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Roguelawyer
November 18, 2010, 03:13 AM
I think I have this rifle's history together somewhat but . . .

Rock Island Arsenal receiver ser #4121**

very faint cartouche above trigger FJA in a box with a much more prominent AAM in block letters somewhat over the top of it. Further forward on the same side a RA-P

two proofs - a faint circle P and a prominent block letter P no circle.

In front of the floor plate a 2 in a box (very small) next to it a much more faint 24(?) in a box in front of those a very small circle with something in it.

On the front of the stock there is a 2 , on the front sight there is a 2, H on the bayonette lug.

Nothing that I could find on the bolt (bent bolt).

Ideas? Could this be a Remington built Rock Island?

I believe the barrel is a High Standard HS over flaming bomb over 10-44

James K
November 18, 2010, 04:27 PM
A lot of history there. The rifle was first made at Rock Island Arsenal, probably in 1920. Remington built rifles were made on old RIA machinery, but they were marked Remington, not RIA. The barrel is a WWII replacement barrel, made by High Standard in October, 1944.

The stock is not original to the rifle; it was probably on a Remington rifle, and a rifle it was on later (not necessarily the one it is on now) was rebuilt at Augusta Arsenal. The Raritan Arsenal mark on the stock may mean that the rifle it was on was also rebuilt there or only that it was proof fired there before sale through the old DCM.

Jim

Roguelawyer
November 18, 2010, 05:24 PM
Thanks.

Your statement regarding the stock would be due to the FJA cartouche? Making it a WWII stock originally made for a Remington?

You said the rebuild was Augusta Arsenal presumably because of the AAM cartouche? I haven't seen anything that identifies that those letters were used for the Augusta Arsenal.

What about the small numbers in front of the floor plate?

James K
November 18, 2010, 10:23 PM
Then-Col. Frank J. Atwood served as commander of the Rochester Ordnance District from June, 1942 through March, 1946, so his initials would have been on either a Remington M1903 Modified or an M1903A3 (Remington or S-C). The stock could be either since M1903A3 stocks were the "combo" type that could be used for either rifle. But his initials were not used on spare stocks or on rebuilt rifles, so the stock is not correct for a Rock Island Arsenal rifle.

The Augusta Arsenal inspection mark was actually "AA" with the third letter being the initial of the inspector, so it could be anything.

The trigger guard marks are probably those used by Remington, indicating that the guard is from an M1903 or M1903 Modified made by that company and also probably not original to the rifle. The H on the bayonet lug means "hardened."

In short, it is a parts gun.

(BTW, that RIA serial is well above the single-heat treatment range, so the receiver is not a "low number.")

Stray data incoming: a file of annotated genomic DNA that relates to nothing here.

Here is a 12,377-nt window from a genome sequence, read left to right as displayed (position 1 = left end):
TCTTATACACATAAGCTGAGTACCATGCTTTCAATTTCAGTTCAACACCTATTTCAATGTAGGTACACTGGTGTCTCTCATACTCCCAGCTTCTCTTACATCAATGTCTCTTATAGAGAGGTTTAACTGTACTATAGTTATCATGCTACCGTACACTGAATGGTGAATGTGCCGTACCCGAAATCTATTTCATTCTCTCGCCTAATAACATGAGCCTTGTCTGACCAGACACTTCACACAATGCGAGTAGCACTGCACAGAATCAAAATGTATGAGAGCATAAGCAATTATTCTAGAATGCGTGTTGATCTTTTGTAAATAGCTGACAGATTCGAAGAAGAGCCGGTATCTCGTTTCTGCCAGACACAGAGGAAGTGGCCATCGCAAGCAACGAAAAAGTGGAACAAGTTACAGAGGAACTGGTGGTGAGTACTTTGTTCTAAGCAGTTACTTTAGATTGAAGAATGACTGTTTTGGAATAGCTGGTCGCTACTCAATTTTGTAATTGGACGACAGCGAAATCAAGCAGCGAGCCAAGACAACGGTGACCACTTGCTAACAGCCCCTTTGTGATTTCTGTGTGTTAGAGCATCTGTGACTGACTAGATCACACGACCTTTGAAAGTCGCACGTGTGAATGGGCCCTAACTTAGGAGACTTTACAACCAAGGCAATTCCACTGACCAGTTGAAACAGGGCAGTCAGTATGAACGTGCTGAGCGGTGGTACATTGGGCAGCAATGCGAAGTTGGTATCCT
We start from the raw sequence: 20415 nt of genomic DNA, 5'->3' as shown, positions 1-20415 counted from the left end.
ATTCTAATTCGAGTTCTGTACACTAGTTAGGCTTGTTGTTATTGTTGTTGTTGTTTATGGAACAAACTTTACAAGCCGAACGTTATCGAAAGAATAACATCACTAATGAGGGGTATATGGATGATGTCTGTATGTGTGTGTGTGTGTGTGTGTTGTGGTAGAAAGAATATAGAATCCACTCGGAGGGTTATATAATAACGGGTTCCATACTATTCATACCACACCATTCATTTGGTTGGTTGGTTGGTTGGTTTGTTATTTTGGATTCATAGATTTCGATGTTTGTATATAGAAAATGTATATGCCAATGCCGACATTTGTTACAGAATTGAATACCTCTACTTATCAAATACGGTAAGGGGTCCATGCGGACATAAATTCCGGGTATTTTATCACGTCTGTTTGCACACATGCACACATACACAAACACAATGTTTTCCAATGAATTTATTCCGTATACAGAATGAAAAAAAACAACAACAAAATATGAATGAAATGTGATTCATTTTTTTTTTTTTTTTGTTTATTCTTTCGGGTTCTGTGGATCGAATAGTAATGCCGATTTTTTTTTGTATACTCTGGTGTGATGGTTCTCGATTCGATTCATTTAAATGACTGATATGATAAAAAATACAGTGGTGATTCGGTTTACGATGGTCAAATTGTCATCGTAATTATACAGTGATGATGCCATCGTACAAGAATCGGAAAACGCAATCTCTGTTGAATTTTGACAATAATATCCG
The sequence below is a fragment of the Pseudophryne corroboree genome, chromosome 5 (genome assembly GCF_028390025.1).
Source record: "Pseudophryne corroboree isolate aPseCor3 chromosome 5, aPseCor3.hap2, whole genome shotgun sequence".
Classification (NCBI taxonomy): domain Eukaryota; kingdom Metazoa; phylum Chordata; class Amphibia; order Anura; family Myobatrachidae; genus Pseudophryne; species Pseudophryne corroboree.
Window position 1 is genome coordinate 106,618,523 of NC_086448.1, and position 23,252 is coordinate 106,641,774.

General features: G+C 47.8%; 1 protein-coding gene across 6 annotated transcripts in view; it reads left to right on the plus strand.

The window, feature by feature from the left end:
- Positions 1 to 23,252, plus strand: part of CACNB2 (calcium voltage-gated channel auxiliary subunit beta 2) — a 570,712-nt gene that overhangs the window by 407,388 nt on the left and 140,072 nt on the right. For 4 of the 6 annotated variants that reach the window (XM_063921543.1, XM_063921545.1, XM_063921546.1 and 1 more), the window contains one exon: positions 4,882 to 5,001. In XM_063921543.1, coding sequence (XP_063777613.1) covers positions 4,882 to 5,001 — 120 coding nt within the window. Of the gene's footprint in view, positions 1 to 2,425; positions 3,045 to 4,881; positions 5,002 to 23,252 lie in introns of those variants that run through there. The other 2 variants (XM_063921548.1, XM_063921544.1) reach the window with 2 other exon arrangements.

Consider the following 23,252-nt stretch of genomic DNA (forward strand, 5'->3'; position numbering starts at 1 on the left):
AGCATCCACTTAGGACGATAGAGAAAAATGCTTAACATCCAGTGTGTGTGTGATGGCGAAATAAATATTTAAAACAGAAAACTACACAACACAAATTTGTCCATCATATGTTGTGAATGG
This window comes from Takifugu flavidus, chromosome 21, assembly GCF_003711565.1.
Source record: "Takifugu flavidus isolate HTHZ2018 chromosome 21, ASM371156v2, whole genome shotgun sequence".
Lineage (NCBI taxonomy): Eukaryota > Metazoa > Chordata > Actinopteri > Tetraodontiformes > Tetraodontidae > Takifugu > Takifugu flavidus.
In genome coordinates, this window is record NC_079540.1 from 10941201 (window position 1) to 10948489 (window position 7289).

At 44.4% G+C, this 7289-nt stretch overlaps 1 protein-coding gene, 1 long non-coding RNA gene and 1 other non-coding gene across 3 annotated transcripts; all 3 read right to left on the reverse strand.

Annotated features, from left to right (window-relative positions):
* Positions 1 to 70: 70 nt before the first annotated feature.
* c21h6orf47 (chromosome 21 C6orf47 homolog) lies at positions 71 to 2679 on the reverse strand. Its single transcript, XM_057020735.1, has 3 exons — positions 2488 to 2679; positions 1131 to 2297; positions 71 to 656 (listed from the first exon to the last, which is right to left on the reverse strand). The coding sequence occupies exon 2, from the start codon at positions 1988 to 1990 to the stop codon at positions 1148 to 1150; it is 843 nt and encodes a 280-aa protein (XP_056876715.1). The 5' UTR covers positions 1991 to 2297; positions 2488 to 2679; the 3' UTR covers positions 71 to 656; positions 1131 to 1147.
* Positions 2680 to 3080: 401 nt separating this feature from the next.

Jim

Loader9
November 19, 2010, 12:47 PM
As usual, Jim gives a very accurate description when he answers a post. But I'll throw this in the mix about your 03, your receiver was never a completed rifle by RI. The last completed rifle by RI using their parts was serial number 346779. They made receivers with serial numbers thru 445000. These "over run" receivers were finished using spare parts and parts purchased from others. Your stock is marked as an arsenal rebuild. If you look at the receiver where the serial number is, just below it should a small ping mark on the receiver. If it has more than one ping mark, each ping is how many times the receiver has been rebuilt. I've seen as many as 4 pings but rare is an 03 of any kind that hasn't been rebuilt. The history and the heavy usage of the 03's during 2 wars makes a non rebuilt a rarity.

James K
November 19, 2010, 01:37 PM
All RIA production is in sort of a gray area, but Ferris, who has done more than anyone to clear the fog, says that the highest RIA serial number actually stamped on a receiver was 430742, on July 31, 1919. It seems likely that receiver manufacture was allowed to run to the end of the fiscal year (July31), since funds would already have been appropriated. Rifle assembly was supposed to have ended on May 31, 1919, but seems to have actually continued into 1921. (Hatcher reports RIA 445136 as burst during 1918, but that is apparently an error since that serial number was never reached.)

Some RIA-marked but unfinished and un-numbered receivers were transferred to Springfield, and made into rifles with Springfield serial numbers in the 1, 200,xxx range, confusing the issue still further.

All of this really emphasizes a point that collectors can't seem to grasp - the government factories, SA and RIA, simply didn't give a damn about serial numbers. They were seen as a means of inventory control at the using unit, not as a means of tracking production or providing information for future collectors. Receivers would be made, numbered, hardened and finished, then put on the shelf for use if and when needed. Assembly was not by serial number order, it was almost random, with LIFO probably common.

(FWIW, that "ping" mark was applied to indicate the rifle had passed proof; the first was put on at the factory, so it does not indicate a rebuild. The use of the "ping" on rebuilds was not consistent; many obviously rebuilt rifles have only one, and the lack of others does not indicate they were not rebuilt.)

Jim